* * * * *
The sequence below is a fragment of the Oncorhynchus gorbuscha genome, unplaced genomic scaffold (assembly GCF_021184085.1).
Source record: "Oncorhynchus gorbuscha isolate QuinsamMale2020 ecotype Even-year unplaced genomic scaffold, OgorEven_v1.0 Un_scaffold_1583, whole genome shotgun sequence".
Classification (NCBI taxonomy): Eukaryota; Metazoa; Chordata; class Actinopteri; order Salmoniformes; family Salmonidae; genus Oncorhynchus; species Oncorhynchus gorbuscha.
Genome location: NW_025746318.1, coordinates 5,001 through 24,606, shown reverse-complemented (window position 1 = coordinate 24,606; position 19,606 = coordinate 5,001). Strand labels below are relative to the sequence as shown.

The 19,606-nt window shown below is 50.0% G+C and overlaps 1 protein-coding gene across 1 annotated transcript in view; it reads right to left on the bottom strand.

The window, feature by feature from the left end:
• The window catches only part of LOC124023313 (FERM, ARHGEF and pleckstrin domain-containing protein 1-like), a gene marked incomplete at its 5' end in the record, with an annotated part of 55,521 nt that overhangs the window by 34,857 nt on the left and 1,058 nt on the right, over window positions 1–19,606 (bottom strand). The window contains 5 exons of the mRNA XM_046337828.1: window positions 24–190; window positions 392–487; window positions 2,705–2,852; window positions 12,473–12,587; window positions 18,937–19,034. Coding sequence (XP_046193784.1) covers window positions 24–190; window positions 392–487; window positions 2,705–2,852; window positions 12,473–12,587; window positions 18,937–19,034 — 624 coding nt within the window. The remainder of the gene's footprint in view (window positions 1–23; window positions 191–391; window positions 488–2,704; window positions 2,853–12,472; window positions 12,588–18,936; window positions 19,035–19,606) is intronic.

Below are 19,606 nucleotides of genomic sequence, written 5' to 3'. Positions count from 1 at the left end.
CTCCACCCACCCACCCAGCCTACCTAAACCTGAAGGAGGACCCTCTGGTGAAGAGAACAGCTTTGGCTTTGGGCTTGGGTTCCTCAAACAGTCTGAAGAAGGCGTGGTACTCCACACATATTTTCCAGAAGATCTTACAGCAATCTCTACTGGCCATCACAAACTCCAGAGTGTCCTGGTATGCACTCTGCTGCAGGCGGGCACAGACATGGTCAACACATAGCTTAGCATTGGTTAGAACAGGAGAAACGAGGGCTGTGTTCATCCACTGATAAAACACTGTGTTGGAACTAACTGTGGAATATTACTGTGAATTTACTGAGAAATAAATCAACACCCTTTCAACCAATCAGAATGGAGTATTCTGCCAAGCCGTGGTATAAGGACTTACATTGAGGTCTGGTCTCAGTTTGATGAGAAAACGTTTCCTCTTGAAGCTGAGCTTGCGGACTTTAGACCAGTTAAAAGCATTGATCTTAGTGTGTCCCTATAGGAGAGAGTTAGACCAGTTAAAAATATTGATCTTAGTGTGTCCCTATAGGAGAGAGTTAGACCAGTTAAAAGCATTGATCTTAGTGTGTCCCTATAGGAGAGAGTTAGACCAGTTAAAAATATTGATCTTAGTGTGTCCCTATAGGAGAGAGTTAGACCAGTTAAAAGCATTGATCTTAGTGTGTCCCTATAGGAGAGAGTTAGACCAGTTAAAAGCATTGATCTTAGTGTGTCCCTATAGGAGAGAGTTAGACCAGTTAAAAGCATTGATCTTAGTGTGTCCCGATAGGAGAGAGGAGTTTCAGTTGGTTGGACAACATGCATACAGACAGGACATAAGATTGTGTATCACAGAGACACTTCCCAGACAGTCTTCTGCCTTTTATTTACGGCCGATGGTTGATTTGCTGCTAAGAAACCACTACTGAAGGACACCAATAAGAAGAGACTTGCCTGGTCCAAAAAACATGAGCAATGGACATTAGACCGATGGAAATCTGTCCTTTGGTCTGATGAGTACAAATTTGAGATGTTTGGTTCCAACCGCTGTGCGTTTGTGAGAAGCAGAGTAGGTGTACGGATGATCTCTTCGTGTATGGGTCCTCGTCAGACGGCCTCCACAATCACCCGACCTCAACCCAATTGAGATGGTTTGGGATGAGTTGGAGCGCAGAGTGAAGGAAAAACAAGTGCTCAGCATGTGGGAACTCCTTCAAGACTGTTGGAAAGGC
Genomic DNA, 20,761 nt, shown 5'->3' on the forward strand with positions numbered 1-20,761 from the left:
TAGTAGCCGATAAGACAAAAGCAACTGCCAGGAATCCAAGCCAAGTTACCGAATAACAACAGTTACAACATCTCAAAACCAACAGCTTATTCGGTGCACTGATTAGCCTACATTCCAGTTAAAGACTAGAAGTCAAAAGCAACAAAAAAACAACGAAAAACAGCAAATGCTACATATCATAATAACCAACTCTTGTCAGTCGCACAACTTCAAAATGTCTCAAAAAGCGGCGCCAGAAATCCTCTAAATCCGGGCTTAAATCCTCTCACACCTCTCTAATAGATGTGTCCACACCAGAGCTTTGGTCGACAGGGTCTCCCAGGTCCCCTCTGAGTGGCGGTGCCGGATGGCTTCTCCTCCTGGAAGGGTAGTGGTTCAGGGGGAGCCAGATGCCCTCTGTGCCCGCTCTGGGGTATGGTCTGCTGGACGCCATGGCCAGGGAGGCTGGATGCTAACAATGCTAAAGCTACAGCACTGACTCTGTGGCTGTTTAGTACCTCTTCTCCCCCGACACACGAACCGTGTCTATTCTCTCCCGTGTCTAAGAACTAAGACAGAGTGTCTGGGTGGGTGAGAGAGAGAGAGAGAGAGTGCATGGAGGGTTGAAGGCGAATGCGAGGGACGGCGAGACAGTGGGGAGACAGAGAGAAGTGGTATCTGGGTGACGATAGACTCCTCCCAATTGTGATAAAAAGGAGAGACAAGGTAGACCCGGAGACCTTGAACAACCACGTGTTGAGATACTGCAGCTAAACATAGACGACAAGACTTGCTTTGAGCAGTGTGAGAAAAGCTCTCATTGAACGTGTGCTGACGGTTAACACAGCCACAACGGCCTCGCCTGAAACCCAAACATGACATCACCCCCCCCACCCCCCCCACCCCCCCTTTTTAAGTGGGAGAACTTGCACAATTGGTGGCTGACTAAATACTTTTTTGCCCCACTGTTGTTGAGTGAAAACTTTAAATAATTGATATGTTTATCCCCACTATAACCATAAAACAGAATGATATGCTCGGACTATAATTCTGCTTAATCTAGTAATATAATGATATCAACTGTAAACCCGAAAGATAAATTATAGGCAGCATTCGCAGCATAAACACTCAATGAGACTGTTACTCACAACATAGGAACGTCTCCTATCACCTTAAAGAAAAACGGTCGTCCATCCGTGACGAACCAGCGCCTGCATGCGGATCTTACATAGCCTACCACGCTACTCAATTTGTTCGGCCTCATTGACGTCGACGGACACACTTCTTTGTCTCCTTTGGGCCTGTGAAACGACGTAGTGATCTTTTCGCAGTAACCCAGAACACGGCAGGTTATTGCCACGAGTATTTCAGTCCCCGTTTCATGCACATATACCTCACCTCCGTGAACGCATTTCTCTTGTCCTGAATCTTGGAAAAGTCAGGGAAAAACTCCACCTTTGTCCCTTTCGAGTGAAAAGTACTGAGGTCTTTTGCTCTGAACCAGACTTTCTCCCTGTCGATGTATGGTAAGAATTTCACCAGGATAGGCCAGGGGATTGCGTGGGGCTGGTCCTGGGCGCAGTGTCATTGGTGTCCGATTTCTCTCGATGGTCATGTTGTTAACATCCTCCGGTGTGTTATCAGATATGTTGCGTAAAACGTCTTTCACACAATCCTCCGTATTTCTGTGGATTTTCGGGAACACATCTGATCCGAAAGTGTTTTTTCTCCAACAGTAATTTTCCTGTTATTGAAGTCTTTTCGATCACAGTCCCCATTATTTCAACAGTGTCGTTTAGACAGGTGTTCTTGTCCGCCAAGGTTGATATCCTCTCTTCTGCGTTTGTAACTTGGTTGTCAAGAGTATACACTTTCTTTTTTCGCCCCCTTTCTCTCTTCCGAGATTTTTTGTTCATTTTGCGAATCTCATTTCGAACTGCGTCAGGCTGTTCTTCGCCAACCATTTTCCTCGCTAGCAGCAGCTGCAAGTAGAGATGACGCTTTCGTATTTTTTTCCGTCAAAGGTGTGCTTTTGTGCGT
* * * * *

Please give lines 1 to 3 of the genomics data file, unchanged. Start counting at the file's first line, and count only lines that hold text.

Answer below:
The sequence below is a fragment of the Oncorhynchus gorbuscha genome, unplaced genomic scaffold (assembly GCF_021184085.1).
Source record: "Oncorhynchus gorbuscha isolate QuinsamMale2020 ecotype Even-year unplaced genomic scaffold, OgorEven_v1.0 Un_scaffold_1583, whole genome shotgun sequence".
Classification (NCBI taxonomy): Eukaryota; Metazoa; Chordata; class Actinopteri; order Salmoniformes; family Salmonidae; genus Oncorhynchus; species Oncorhynchus gorbuscha.